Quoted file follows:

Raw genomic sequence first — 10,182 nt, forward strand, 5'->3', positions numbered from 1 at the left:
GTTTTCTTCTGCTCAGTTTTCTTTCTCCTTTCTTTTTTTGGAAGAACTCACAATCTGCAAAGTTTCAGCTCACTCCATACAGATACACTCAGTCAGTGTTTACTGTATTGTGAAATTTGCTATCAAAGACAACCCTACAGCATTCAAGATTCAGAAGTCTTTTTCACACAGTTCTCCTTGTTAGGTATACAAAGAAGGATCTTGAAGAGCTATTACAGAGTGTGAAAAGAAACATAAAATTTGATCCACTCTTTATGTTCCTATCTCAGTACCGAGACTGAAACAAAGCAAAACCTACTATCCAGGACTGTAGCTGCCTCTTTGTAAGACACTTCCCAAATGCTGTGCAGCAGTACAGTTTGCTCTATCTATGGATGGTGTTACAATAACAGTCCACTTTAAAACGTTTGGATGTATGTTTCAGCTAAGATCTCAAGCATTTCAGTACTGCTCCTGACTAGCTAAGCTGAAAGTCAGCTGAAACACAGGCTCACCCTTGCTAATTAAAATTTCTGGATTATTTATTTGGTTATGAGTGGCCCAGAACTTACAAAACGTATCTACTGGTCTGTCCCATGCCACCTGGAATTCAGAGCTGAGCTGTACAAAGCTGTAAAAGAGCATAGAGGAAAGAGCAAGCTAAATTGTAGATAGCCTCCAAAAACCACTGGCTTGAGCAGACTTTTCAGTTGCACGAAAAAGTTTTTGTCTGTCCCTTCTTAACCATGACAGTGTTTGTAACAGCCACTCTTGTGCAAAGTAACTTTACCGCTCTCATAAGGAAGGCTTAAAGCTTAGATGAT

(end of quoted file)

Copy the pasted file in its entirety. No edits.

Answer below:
Raw genomic sequence first — 10,182 nt, forward strand, 5'->3', positions numbered from 1 at the left:
GTTTTCTTCTGCTCAGTTTTCTTTCTCCTTTCTTTTTTTGGAAGAACTCACAATCTGCAAAGTTTCAGCTCACTCCATACAGATACACTCAGTCAGTGTTTACTGTATTGTGAAATTTGCTATCAAAGACAACCCTACAGCATTCAAGATTCAGAAGTCTTTTTCACACAGTTCTCCTTGTTAGGTATACAAAGAAGGATCTTGAAGAGCTATTACAGAGTGTGAAAAGAAACATAAAATTTGATCCACTCTTTATGTTCCTATCTCAGTACCGAGACTGAAACAAAGCAAAACCTACTATCCAGGACTGTAGCTGCCTCTTTGTAAGACACTTCCCAAATGCTGTGCAGCAGTACAGTTTGCTCTATCTATGGATGGTGTTACAATAACAGTCCACTTTAAAACGTTTGGATGTATGTTTCAGCTAAGATCTCAAGCATTTCAGTACTGCTCCTGACTAGCTAAGCTGAAAGTCAGCTGAAACACAGGCTCACCCTTGCTAATTAAAATTTCTGGATTATTTATTTGGTTATGAGTGGCCCAGAACTTACAAAACGTATCTACTGGTCTGTCCCATGCCACCTGGAATTCAGAGCTGAGCTGTACAAAGCTGTAAAAGAGCATAGAGGAAAGAGCAAGCTAAATTGTAGATAGCCTCCAAAAACCACTGGCTTGAGCAGACTTTTCAGTTGCACGAAAAAGTTTTTGTCTGTCCCTTCTTAACCATGACAGTGTTTGTAACAGCCACTCTTGTGCAAAGTAACTTTACCGCTCTCATAAGGAAGGCTTAAAGCTTAGATGAT